Workers sort the beets by size and shape. Some larger (or smaller), abnormally-shaped beets will become beet powder or shredded beets. There is very little waste in the whole production. Much of the raw materials (peels, etc) go back to the farms as compost for enriched soil.
Love Beets is committed to sustainability and finding innovative ways to reduce plastic. Many of their products use plastic. However, it was quite fascinating to learn that there’s really no viable alternative available currently. Their team looks for new ways to reduce the overall amount of plastic in production. They also use completely recyclable materials. Love Beets is confident that better, more sustainable plastic-free alternatives will be available within 10 years. We’re very much looking forward to seeing how their product packaging adapts to those changes!
After the production facility tour, we headed about an hour outside of Rochester to an organic beet farm. (I know, I know…where’s Dwight Schrute?!) It was a touch overcast, but absolutely gorgeous (we love moody lighting, so we weren’t too disappointed ;)). Over 100 acres of BEETS in every direction! This was our favorite part of the trip. It’s amazing to see the incredibly hard work that goes into organic farming before the beets even make it to production.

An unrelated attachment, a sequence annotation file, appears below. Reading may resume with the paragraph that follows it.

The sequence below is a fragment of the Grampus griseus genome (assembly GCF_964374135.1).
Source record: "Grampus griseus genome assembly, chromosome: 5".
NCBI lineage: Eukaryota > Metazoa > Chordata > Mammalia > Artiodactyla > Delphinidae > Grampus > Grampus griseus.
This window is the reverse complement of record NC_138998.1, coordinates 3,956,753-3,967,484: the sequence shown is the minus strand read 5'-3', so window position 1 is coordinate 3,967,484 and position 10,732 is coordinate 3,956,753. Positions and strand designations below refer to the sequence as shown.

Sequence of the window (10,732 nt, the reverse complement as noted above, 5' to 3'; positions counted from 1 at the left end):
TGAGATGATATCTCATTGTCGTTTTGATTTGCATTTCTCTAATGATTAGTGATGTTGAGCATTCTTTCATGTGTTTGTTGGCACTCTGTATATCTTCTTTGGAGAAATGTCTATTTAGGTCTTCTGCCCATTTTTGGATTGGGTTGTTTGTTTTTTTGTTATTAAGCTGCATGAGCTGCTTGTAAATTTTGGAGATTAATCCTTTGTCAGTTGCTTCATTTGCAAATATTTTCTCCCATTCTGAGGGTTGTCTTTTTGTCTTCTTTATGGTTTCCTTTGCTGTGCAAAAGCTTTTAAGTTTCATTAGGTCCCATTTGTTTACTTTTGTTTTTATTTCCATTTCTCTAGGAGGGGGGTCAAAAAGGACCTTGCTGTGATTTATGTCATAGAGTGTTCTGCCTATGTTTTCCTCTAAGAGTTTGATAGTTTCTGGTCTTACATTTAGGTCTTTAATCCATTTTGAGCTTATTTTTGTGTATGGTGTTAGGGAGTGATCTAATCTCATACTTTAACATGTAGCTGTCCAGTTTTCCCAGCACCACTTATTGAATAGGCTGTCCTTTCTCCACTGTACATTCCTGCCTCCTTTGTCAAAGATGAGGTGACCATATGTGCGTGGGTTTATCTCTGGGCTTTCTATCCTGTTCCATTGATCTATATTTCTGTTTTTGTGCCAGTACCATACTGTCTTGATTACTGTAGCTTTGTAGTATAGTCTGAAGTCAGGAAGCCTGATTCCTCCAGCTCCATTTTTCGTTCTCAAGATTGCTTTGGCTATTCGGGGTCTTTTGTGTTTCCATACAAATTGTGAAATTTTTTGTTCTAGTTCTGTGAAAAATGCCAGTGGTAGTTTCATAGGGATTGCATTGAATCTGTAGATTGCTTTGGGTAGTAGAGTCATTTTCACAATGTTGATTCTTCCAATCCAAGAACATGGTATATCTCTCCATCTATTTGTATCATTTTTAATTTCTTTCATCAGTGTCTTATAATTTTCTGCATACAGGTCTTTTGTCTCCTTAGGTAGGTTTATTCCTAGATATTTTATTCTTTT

Organic farming is far trickier than regular farming in a number of ways. Of course, that explains the difference in cost between organic and non-organic products. For example, non-organic farmers use pesticides to kill harmful weeds that might otherwise affect crop growth and health. Organic farmers must hand-pick weeds before they become a permanent problem. If you can’t imagine the vastness of 100+ acres of beets, we can assure you, hand picking weeds would take a hell of a long time!
Love Beets works in collaboration with their farmers and local experts to improve crops. They work to solve farming issues before they have the potential to destroy entire yields. Love Beets has invested in drone technology, specifically. Drones can spot potentially disastrous issues, like plant diseases, soil deficiencies, etc, long before the human eye. Drone technology has improved farming in a number of ways. In just 7-9 seconds, a drone can count every single vegetable in an entire field! Can you imagine doing that by hand? The cameras used in these drones include standard RGB imagery (visible light) and infrared imagery, which provides information about soil health, changes in crop health, etc.